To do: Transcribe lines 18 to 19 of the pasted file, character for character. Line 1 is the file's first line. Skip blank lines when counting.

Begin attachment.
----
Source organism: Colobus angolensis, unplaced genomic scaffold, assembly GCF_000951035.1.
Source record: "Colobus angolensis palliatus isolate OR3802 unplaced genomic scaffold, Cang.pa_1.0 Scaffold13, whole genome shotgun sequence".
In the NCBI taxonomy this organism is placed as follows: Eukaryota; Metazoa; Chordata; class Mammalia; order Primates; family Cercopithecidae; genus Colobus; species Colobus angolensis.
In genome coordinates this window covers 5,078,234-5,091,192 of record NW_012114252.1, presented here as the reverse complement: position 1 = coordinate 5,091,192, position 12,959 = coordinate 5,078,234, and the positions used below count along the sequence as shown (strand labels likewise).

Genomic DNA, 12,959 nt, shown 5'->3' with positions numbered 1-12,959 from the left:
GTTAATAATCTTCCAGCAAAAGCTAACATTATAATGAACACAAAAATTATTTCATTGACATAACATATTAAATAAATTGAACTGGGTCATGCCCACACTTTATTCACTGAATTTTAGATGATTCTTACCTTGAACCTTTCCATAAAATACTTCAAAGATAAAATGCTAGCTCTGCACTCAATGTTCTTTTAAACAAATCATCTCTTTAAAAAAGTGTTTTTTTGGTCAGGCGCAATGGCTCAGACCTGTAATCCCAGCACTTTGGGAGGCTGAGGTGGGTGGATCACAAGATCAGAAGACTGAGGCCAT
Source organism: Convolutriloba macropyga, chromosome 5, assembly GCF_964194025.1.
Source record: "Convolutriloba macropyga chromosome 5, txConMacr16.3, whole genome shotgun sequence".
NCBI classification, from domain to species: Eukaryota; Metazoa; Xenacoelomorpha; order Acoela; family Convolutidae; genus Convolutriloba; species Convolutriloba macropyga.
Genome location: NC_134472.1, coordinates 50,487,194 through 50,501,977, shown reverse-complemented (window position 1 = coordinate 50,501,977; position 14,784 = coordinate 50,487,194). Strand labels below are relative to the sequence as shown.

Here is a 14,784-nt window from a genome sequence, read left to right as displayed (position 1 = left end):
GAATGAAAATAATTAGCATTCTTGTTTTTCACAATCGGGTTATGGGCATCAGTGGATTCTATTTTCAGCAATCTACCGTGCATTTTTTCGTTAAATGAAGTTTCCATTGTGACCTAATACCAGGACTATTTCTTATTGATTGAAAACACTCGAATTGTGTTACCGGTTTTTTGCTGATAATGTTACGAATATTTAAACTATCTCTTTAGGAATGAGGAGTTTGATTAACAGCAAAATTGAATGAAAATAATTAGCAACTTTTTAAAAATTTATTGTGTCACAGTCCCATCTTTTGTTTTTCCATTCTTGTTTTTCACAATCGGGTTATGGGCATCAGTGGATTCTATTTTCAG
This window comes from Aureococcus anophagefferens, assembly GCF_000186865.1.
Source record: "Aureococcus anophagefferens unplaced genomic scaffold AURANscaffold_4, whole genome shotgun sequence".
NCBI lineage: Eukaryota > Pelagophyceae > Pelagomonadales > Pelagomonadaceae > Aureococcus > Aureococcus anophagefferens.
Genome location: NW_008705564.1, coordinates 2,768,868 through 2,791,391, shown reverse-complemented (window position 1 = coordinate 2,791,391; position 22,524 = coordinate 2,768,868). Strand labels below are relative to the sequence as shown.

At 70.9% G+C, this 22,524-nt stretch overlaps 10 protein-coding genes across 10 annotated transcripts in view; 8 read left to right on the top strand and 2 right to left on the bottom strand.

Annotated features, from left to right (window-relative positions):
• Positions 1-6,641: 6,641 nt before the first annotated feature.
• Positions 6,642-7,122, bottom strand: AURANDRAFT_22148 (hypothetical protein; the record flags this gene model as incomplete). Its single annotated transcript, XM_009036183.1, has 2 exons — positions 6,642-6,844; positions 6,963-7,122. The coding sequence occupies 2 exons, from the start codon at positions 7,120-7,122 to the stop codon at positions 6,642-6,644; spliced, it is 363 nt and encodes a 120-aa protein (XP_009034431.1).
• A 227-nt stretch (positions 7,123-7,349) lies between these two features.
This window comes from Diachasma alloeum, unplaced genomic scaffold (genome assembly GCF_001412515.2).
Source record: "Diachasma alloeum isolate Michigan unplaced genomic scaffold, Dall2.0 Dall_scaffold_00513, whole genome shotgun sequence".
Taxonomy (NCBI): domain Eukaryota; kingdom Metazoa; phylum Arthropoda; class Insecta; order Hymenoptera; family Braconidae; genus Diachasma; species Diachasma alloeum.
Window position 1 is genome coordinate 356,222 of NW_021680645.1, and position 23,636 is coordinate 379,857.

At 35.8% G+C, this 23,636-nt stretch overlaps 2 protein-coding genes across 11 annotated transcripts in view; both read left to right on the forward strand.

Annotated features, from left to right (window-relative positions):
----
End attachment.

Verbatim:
Annotated features, from left to right (window-relative positions):
• Positions 1-6,641: 6,641 nt before the first annotated feature.